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Commission unveils upgrade for EU VAT system

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Commission unveils upgrade for EU VAT system

Pierre Moscovici - Photo EC

(BRUSSELS) - Europe's VAT rules are to be made simpler, more fraud-proof and business-friendly as a result of the European Commission's plans to reboot the current EU VAT system, unveiled Friday.

The current VAT rules urgently need to be updated, says the Commission, supporting trade across EU borders, and helping to keep pace with Europe's increasingly digital and mobile economy.

The 'VAT gap' - the difference between the expected VAT revenue and VAT actually collected in the EU Member States, was almost EUR 170 billion in 2013. Cross-border fraud itself is estimated to be responsible for a VAT revenue loss of around EUR 50 billion a year in the European Union. At the same time, the current VAT system is responsible for creating "significant administrative burdens", according to the Commission, especially for smaller companies (SMEs) and companies operating online.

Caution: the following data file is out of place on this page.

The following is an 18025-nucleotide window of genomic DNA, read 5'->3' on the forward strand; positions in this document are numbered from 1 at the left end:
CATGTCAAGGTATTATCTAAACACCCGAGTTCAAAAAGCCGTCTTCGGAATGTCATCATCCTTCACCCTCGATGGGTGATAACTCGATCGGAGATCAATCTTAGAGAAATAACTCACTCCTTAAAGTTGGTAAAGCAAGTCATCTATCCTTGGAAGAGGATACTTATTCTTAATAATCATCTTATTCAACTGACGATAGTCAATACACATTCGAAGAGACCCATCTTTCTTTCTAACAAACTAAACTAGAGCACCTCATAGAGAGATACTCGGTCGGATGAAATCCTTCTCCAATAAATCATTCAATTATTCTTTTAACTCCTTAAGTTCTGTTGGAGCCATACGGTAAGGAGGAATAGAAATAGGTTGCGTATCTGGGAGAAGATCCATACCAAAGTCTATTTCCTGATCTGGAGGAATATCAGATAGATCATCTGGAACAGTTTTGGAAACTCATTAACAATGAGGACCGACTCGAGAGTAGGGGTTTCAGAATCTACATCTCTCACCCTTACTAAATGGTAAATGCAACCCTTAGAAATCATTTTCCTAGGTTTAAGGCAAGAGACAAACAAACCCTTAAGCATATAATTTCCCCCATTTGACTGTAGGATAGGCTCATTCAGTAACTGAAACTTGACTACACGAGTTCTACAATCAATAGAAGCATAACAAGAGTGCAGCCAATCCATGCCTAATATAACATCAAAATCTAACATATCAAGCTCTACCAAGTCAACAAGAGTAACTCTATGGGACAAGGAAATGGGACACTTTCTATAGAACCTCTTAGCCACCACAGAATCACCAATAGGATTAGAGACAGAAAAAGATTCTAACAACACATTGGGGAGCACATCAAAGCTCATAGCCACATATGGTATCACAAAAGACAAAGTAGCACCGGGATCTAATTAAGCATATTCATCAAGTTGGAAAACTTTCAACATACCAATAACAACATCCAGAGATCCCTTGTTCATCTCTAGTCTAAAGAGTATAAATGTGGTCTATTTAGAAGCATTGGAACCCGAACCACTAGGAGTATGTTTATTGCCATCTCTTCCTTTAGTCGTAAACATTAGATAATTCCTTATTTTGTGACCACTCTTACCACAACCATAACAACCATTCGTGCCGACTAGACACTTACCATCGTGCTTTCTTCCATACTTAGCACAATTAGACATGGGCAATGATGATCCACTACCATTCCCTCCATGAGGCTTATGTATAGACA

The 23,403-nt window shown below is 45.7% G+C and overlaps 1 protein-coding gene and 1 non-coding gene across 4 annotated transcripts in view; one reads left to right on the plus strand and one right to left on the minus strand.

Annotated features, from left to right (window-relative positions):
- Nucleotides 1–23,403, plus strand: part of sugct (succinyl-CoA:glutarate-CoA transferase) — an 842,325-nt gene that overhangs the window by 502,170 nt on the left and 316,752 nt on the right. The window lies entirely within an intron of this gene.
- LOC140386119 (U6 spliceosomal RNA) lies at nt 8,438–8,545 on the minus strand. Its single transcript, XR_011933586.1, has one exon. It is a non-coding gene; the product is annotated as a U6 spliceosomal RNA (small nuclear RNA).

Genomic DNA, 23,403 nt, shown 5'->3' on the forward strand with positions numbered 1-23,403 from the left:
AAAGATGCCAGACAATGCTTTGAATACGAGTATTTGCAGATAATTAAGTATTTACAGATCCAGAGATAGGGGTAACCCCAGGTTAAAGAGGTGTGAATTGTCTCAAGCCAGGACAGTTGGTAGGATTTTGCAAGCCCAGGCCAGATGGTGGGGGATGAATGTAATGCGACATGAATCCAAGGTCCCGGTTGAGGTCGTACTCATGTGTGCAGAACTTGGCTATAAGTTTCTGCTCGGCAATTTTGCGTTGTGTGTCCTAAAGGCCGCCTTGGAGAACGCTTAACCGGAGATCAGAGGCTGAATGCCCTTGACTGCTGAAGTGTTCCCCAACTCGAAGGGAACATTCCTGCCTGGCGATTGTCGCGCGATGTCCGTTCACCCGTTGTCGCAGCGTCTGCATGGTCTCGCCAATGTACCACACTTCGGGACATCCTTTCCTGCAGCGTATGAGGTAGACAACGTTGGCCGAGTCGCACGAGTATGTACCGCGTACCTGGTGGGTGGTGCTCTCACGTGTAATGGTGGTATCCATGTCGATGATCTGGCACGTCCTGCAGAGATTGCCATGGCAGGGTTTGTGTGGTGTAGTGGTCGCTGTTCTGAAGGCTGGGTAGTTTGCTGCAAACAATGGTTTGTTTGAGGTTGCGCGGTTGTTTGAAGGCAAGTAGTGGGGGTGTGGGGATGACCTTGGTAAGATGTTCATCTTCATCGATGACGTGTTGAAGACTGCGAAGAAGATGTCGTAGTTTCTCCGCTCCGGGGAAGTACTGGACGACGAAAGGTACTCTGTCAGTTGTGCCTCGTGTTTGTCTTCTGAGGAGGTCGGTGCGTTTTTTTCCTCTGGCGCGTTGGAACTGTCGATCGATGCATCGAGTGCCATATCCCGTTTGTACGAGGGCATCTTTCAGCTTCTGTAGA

The Action Plan, announced today by Economic and Financial Affairs Commissioner Pierre Moscovici in Brussels, sets out a pathway to modernise the current EU VAT rules, including:

  • key principles for a future single European VAT system;
  • short term measures to tackle VAT fraud;
  • update the framework for VAT rates and set out options to grant Member States greater flexibility in setting them;
  • plans to simplify VAT rules for e-commerce in the context of the Digital Single Market (DSM) Strategy and for a comprehensive VAT package to   make life easier for SMEs.

Mr Moscovici highlighted the "EU's staggering fiscal gap", saying VAT revenues collected are some EUR 170 billion short of what they should be. "This is a huge waste of money that could be invested on growth and jobs," he added. He was also keen that the EU should grant Member States more autonomy on how to define their VAT reduced rates

Key elements of the plan

A future definitive EU VAT system for cross-border trade to reduce opportunities for fraud